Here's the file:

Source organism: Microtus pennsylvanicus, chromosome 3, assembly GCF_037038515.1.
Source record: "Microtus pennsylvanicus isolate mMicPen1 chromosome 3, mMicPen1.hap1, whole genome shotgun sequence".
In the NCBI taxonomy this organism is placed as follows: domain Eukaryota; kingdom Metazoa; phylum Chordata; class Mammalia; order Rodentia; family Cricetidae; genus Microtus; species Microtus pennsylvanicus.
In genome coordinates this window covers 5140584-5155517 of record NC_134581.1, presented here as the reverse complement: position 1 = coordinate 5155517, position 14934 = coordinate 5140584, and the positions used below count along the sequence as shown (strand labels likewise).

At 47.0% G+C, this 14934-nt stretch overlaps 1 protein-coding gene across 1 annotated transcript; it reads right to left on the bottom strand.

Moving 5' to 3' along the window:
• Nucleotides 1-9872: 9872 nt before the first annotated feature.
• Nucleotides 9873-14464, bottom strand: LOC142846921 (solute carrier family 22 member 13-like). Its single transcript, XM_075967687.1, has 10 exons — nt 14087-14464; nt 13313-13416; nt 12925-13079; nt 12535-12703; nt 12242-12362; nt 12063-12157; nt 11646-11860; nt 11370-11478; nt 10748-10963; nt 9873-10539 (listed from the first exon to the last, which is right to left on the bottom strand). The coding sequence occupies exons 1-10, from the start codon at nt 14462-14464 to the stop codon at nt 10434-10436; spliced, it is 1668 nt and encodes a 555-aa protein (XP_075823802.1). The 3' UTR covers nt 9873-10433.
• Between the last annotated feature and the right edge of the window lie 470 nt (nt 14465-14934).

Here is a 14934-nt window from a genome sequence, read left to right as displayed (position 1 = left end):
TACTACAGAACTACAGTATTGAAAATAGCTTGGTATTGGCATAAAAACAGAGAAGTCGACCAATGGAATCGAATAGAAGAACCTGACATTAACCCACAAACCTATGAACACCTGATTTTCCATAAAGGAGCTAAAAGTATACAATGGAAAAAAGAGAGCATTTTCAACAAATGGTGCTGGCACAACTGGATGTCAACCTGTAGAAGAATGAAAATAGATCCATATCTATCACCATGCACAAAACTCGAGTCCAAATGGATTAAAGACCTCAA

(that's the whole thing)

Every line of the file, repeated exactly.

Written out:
Source organism: Microtus pennsylvanicus, chromosome 3, assembly GCF_037038515.1.
Source record: "Microtus pennsylvanicus isolate mMicPen1 chromosome 3, mMicPen1.hap1, whole genome shotgun sequence".
In the NCBI taxonomy this organism is placed as follows: domain Eukaryota; kingdom Metazoa; phylum Chordata; class Mammalia; order Rodentia; family Cricetidae; genus Microtus; species Microtus pennsylvanicus.
In genome coordinates this window covers 5140584-5155517 of record NC_134581.1, presented here as the reverse complement: position 1 = coordinate 5155517, position 14934 = coordinate 5140584, and the positions used below count along the sequence as shown (strand labels likewise).

At 47.0% G+C, this 14934-nt stretch overlaps 1 protein-coding gene across 1 annotated transcript; it reads right to left on the bottom strand.

Moving 5' to 3' along the window:
• Nucleotides 1-9872: 9872 nt before the first annotated feature.
• Nucleotides 9873-14464, bottom strand: LOC142846921 (solute carrier family 22 member 13-like). Its single transcript, XM_075967687.1, has 10 exons — nt 14087-14464; nt 13313-13416; nt 12925-13079; nt 12535-12703; nt 12242-12362; nt 12063-12157; nt 11646-11860; nt 11370-11478; nt 10748-10963; nt 9873-10539 (listed from the first exon to the last, which is right to left on the bottom strand). The coding sequence occupies exons 1-10, from the start codon at nt 14462-14464 to the stop codon at nt 10434-10436; spliced, it is 1668 nt and encodes a 555-aa protein (XP_075823802.1). The 3' UTR covers nt 9873-10433.
• Between the last annotated feature and the right edge of the window lie 470 nt (nt 14465-14934).

Here is a 14934-nt window from a genome sequence, read left to right as displayed (position 1 = left end):
TACTACAGAACTACAGTATTGAAAATAGCTTGGTATTGGCATAAAAACAGAGAAGTCGACCAATGGAATCGAATAGAAGAACCTGACATTAACCCACAAACCTATGAACACCTGATTTTCCATAAAGGAGCTAAAAGTATACAATGGAAAAAAGAGAGCATTTTCAACAAATGGTGCTGGCACAACTGGATGTCAACCTGTAGAAGAATGAAAATAGATCCATATCTATCACCATGCACAAAACTCGAGTCCAAATGGATTAAAGACCTCAA